The Airline Insolvency Review was established following the collapse of Monarch, which left tens of thousands of passengers stranded overseas.
Officials, led by the CAA, spent £60 million on repatriation.
The review found passengers must have clarity and confidence about the risks of airline insolvency and how they are protected when they travel.
The current protection landscape does not give passengers enough support, is often confusing, and can lead to some passengers paying twice for the same protection while others, whether they know it or not, go unprotected, the review added.
Peter Bucks, chair of the Airline Insolvency Review, said: “Air travel clearly brings huge benefits, connecting people from all over the world, but when an airline goes out of business, it can affect large numbers of people who can often look to their government and the taxpayer to assist them in their hour of need.
“Too many do not have protection of their own, too often requiring the taxpayer to step in.
“Even though airline insolvencies are relatively rare, we need to be prepared to deal with the consequences for passengers when one occurs.
“Ensuring all passengers can get home requires organisation, funding and in many cases more than simply rebooking onto other flights.
“The interim report is a key milestone in the Airline Insolvency Review, giving the opportunity to reflect on the views we have heard to date and setting out our initial conclusions.
“In the next phase of our work, we will continue to engage openly with interested parties as we develop concrete proposals to address these complex issues.
Findings of the review so far have shown that there is no one-size-fits-all solution to repatriating passengers in the aftermath of an airline failure — the best approach will depend on the airline and circumstances of the failure.
In the event of an airline insolvency, the review has identified that the most effective option is to keep the fleet of an insolvent airline flying.
However, this is not without considerable challenges, risk and expense.
Therefore, it is necessary to ensure a range of options are available, including using existing alternative capacity where possible and chartering additional aircraft.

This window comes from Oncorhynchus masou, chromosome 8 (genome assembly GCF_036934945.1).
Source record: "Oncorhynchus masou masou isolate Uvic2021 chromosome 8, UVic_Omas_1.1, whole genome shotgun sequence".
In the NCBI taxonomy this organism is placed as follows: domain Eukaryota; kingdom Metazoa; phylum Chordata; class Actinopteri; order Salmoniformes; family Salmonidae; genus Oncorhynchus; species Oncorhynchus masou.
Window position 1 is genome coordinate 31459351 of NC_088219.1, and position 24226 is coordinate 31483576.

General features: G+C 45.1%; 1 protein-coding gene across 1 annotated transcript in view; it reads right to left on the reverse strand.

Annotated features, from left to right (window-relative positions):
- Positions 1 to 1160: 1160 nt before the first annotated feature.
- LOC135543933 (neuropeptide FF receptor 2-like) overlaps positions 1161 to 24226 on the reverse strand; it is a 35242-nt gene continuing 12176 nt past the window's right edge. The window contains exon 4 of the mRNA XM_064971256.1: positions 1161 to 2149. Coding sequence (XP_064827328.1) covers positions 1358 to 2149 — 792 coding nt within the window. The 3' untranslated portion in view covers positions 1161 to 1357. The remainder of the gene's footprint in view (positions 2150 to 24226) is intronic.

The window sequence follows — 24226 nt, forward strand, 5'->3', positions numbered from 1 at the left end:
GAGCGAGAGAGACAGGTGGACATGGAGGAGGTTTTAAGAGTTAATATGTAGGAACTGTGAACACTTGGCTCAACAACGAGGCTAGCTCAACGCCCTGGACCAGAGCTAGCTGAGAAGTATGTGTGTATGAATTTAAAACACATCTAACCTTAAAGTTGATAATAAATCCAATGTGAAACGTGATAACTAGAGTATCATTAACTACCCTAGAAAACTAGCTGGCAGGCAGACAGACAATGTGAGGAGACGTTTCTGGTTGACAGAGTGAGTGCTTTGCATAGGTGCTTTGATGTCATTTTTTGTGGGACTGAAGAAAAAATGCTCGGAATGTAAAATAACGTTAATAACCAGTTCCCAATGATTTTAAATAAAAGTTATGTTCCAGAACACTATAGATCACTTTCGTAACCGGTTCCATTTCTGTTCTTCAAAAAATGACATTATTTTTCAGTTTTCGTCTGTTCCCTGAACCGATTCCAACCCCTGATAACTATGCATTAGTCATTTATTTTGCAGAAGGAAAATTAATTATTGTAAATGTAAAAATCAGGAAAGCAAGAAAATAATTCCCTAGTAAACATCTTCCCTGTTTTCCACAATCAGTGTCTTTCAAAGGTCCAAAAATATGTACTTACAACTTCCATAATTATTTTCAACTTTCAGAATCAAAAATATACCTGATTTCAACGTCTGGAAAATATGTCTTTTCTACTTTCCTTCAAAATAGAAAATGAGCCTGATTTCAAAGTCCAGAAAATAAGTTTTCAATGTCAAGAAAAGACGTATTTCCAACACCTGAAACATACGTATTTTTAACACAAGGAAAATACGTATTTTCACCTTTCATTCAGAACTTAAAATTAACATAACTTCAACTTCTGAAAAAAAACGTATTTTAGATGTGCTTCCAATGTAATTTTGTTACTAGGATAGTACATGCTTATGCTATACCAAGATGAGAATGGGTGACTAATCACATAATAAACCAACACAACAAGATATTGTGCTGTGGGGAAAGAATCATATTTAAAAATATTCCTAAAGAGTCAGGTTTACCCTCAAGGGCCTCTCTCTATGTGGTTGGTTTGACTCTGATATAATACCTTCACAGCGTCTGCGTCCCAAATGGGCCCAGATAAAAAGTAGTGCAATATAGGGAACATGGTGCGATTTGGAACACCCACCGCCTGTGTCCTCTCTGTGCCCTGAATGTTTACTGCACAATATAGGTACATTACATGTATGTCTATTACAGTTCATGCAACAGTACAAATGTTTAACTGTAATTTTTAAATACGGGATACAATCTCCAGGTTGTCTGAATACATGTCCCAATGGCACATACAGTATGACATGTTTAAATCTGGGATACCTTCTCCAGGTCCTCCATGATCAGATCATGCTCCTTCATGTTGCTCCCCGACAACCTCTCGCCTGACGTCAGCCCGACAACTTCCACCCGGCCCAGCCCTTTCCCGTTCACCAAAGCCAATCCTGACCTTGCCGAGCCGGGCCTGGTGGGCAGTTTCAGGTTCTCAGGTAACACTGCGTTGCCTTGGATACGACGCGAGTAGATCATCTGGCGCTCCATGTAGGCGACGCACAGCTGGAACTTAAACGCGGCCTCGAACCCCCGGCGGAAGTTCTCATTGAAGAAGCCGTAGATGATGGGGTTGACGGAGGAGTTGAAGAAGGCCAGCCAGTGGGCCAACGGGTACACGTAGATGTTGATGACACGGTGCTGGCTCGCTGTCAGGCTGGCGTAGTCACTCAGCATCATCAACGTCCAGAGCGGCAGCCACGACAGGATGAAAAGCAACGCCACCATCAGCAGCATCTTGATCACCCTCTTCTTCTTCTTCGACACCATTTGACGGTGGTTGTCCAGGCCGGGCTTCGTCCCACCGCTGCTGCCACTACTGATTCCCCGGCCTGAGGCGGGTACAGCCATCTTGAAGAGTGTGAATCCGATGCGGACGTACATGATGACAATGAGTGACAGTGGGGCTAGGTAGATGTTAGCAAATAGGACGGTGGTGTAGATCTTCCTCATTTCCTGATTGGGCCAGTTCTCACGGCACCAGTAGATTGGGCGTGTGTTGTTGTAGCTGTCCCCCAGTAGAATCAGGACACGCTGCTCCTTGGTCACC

This approach will be described in more detail in the final report.
Other findings of the interim report include:
- The risk of an airline insolvency is significant and if it were to happen, could affect large numbers of people, as was seen in the cases of Monarch and airberlin
- Current protection measures — such as travel insurance, credit cards, ATOL protection — often overlap, meaning that some passengers have paid for protection twice and others have no protection at all
- There are limits to the numbers of passengers that can be handled by existing capacity and Monarch-style charter operations — this means that larger UK airlines would need to be kept flying in administration to ensure passengers are able to make swift returns home and avoid long delays
- Repatriating passengers is likely to require additional sources of funding than are currently available, if the burden is not to fall to the taxpayer — the review is exploring how these additional funds could be made available
- The review will look at the role that awareness-raising among passengers can play, but is sceptical it will deliver a solution to protect the taxpayer fully from the risk of intervention in larger airlines’ failures
The review assessed the insolvency risk of the top 17 UK airlines that account for over 80 per cent of the UK’s air passengers.
The average risk of any one insolvency is around 25 per cent in any one year.
For the 11 airlines with publicly available credit ratings the average probability rises from six per cent this year to 13 per cent in 15 years’ time.
On average an airline insolvency would impact 500,000 passengers in 2018 to nearly 900,000 in 15 years’ time.
This analysis is based on the average risks of companies with those credit ratings across all sectors.
The risk in the aviation sector may be larger or smaller.
For example, this analysis does not take into account the possibility that more airlines may cease trading through mergers and acquisitions than is the case across other sectors and hence avoid insolvency.